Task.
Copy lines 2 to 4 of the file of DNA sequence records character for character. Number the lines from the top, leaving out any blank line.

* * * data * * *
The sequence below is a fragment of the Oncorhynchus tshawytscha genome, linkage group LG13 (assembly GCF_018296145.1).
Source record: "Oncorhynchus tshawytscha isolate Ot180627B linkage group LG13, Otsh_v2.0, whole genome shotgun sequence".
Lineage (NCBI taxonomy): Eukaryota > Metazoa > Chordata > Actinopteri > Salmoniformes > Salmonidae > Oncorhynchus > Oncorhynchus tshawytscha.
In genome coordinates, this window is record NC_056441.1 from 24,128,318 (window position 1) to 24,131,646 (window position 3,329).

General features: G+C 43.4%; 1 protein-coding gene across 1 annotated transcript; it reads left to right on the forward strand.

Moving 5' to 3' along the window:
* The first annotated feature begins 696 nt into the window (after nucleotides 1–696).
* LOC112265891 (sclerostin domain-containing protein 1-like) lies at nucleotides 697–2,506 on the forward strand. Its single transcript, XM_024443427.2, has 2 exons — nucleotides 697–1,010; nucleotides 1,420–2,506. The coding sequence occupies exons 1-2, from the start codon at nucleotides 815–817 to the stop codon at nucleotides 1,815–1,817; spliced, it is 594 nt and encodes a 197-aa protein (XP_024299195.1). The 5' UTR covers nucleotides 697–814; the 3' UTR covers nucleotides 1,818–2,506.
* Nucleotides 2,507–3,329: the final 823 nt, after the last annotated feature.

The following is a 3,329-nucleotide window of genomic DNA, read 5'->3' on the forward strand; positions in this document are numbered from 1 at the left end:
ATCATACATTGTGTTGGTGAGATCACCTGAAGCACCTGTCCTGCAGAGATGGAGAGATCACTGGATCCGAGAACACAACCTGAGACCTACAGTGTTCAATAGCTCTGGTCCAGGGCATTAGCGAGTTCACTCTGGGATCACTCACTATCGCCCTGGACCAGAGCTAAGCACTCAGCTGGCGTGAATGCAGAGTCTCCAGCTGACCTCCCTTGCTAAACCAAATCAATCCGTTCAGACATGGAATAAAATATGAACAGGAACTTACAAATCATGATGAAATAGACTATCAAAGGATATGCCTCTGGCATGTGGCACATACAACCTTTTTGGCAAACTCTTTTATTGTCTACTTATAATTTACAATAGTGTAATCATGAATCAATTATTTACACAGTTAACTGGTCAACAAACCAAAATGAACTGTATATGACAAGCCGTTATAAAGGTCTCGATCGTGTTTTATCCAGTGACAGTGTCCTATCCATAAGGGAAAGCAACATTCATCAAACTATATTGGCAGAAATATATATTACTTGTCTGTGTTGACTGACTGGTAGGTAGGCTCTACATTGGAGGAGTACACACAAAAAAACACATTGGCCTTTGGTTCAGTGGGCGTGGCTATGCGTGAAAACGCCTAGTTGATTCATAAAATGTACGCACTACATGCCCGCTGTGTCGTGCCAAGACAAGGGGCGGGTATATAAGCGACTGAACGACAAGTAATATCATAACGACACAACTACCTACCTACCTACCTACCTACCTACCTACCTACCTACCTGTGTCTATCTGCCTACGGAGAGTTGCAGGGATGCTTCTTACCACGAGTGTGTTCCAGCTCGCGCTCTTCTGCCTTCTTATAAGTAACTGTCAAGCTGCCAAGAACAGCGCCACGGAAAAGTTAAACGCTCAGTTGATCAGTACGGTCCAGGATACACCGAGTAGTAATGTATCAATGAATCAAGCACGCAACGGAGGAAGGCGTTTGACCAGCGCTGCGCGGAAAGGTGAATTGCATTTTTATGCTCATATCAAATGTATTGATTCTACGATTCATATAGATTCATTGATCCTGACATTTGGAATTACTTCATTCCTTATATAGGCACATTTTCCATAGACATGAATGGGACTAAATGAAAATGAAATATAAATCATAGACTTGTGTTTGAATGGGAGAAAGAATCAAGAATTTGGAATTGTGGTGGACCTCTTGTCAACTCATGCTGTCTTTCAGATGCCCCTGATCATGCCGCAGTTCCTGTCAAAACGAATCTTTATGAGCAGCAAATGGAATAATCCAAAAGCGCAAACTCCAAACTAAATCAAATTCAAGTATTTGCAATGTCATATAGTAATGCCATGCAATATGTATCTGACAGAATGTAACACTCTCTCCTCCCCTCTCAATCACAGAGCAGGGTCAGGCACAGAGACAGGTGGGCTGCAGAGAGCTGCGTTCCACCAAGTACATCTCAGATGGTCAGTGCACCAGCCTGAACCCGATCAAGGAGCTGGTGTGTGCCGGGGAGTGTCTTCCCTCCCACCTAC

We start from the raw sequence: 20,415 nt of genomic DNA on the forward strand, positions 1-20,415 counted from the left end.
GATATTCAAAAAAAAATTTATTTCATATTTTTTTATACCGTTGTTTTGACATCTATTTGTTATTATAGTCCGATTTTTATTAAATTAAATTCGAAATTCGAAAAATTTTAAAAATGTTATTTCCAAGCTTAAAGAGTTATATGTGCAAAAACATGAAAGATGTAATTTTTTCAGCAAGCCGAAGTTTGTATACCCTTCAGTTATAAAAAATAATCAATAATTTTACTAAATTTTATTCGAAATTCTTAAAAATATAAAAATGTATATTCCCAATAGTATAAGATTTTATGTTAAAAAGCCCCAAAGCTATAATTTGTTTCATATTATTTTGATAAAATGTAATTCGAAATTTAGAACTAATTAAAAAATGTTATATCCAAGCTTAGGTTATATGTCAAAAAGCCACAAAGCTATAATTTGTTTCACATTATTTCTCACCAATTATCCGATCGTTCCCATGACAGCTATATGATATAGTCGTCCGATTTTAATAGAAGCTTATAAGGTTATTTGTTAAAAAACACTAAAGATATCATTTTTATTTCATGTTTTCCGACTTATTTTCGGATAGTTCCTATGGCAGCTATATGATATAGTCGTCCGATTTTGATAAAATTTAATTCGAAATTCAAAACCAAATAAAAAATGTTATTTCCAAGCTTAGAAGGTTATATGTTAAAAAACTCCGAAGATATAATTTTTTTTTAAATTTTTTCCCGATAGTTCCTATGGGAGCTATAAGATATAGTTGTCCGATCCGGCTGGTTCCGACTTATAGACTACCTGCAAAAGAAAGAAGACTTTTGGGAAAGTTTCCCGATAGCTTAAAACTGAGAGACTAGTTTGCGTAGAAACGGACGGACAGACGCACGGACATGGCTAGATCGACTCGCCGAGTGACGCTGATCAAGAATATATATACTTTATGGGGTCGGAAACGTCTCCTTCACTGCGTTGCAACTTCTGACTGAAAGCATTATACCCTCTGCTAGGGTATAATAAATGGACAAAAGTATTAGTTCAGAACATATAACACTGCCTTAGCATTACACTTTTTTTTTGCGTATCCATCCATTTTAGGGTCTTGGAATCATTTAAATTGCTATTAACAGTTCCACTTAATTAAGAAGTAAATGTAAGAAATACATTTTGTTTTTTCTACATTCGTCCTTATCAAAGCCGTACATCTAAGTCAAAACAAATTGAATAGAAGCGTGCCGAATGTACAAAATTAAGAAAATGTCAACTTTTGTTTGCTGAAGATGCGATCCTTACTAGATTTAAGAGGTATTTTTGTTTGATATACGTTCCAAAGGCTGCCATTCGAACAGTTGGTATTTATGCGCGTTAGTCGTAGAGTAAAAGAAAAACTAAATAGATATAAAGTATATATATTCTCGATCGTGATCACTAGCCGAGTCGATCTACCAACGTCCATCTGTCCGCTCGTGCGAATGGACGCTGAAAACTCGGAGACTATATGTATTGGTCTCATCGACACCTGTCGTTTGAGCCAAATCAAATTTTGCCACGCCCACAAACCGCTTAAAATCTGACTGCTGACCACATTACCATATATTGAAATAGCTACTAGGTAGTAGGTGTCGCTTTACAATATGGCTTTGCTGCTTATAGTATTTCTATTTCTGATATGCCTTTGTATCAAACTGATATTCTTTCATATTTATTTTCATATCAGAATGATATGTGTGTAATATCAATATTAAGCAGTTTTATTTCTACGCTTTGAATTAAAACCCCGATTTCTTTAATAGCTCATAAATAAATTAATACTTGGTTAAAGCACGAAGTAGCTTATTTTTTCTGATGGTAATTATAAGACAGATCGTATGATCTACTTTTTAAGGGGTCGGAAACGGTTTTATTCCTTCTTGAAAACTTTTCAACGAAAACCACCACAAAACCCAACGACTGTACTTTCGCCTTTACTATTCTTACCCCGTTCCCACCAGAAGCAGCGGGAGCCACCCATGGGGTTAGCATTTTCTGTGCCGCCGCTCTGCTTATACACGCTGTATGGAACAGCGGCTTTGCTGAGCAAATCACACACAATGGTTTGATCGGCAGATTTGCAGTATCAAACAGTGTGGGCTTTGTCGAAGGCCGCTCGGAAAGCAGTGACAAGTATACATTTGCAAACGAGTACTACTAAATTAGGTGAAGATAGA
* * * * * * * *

Source record: "Oncorhynchus tshawytscha isolate Ot180627B linkage group LG13, Otsh_v2.0, whole genome shotgun sequence".
Lineage (NCBI taxonomy): Eukaryota > Metazoa > Chordata > Actinopteri > Salmoniformes > Salmonidae > Oncorhynchus > Oncorhynchus tshawytscha.
In genome coordinates, this window is record NC_056441.1 from 24,128,318 (window position 1) to 24,131,646 (window position 3,329).